Monday, May 14, 2018
What we wish we knew about concussion and CTE would make life easier for athletes, their parents, coaches and league administrators. It’s tough to remember that concussion research is in its infancy and the final answers about the way the brain reacts to injury, both in the short term and long term is still a mystery. Regardless of the headlines, there are many things we don’t understand. What should be common sense, may or may not be true.
The only way to diagnosis chronic Traumatic Encephalopathy is after death, by autopsy, and using special techniques to look for abnormal proteins in brain tissue. Tau proteins are located in the brain and help stabilize microtubules inside brain cells called neurons. Abnormalities of an enzyme may cause tau proteins to fold abnormally and clump into “neurofibrillary tangles”. Other brains cells may also be affected.
While the diagnosis of CTE may be suspected because of symptoms like depression, suicidal thoughts, confusion, and short term memory loss, there is no test available for patients to confirm the diagnosis while they are alive.
The pathology findings under the microscope suggest that there is a difference between Alzheimer disease and CTE based on where the tau tangles occur and the presence of amyloid plaque (a sticky protein) seen in Alzheimer.
The relationship between head injury and CTE seems to be well established. Using boxing research, it may be the number of hits to the head that make a difference as opposed to whether a concussion occurred. Studies suggest that “punch drunk syndrome” leading to dementia pugilistica found that it was the number of rounds boxed that was the important factor in determining long term brain issues, rather than the number of concussion.
This presumes that we know how to make the diagnosis of concussion and the answer is that we don’t. There is no test to confirm that a concussion has occurred. We know a concussion when we see it: a player who is temporarily confused or knocked unconscious, has a brief seizure or has an abnormal neurologic exam is an easy diagnosis. Many times, the symptoms of concussion may be delayed by hours and those symptoms may be subtle, involving sleep disturbance, ability to concentrate or minor changes in personality.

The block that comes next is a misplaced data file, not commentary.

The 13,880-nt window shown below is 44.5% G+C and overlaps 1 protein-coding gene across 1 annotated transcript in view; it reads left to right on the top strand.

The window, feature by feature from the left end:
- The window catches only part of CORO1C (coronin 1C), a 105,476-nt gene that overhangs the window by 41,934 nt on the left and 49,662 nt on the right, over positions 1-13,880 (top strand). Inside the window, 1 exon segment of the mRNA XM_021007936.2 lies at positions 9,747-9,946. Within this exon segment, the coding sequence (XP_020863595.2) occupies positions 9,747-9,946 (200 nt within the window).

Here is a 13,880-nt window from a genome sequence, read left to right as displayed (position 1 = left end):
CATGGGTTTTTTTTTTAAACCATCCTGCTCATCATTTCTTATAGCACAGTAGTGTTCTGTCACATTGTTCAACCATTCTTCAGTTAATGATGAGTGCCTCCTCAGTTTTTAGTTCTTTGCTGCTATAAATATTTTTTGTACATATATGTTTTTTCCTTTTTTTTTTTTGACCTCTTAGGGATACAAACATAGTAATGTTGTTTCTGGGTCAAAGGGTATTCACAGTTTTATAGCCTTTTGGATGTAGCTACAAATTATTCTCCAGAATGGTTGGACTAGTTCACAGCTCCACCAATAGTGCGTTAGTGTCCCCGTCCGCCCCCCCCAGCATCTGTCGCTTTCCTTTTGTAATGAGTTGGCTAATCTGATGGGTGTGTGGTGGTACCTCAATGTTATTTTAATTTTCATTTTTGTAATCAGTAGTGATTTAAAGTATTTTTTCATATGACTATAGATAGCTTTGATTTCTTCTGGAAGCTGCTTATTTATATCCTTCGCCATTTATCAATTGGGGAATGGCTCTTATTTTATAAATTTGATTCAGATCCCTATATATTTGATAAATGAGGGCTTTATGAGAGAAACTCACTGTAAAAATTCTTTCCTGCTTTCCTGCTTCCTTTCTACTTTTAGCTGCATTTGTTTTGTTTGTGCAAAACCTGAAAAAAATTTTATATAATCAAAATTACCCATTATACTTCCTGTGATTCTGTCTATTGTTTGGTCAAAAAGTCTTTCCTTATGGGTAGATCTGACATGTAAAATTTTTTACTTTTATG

A concussion may be caused by a direct blow to the head, face or neck or it may be caused when a force to another part of the body is transmitted to the head. Imagine a car wreck where the seat belt holds the body in place but the head whips back and forth.
Not only can we not diagnosis a concussion with certainty, we also do not know when the brain has healed itself from injury and has returned to “normal”.
Cause and Effect
Making the link between head injury, concussion and CTE seems to have occurred, but the question there are plenty of questions left to answer. Does CTE risk increase with the number of concussions or does is it the age of the brain when that first concussion occurs? Contact sports increase the risk of head injury and the prevalence of CTE in NFL players has led to lawsuits to care for players who develop debilitating symptoms after their careers have ended.
In soccer, recent research suggests that heading the ball affects brain function more than head injury caused by collision. This supports the concept that the number of minor hits may be as important or perhaps more important than a single concussion.
Newer recommendations from research have suggested that concussed brains that are not fully developed are at higher risk for future behavior problems and decreased executive thinking, including initiating activities, problem solving, and planning and organizing. The suggestion is that between the ages of 10 and 12, the brain is undergoing major growth and development and may be particularly vulnerable to injury. Recommendations suggest that tackle football should be avoided before age 12.
The NFL and NHL rightly are concerned about the long-term consequences of head injury to their players. Those who make it to the pro level have played more games at a higher level and presumably with more exposure to violence than those who didn’t make it to the college level and beyond. A case study published this year found that an 18-year-old high school football player with multiple concussions had, on autopsy, already developed abnormal tau protein tangles in his brain.It may be that the die has been cast for the pro…what happens in the major leagues may be inconsequential as to the development of abnormalities in the brain that are associated with CTE…or, it’s those concessions that occur because of collisions with larger and faster opponents may be the culprit.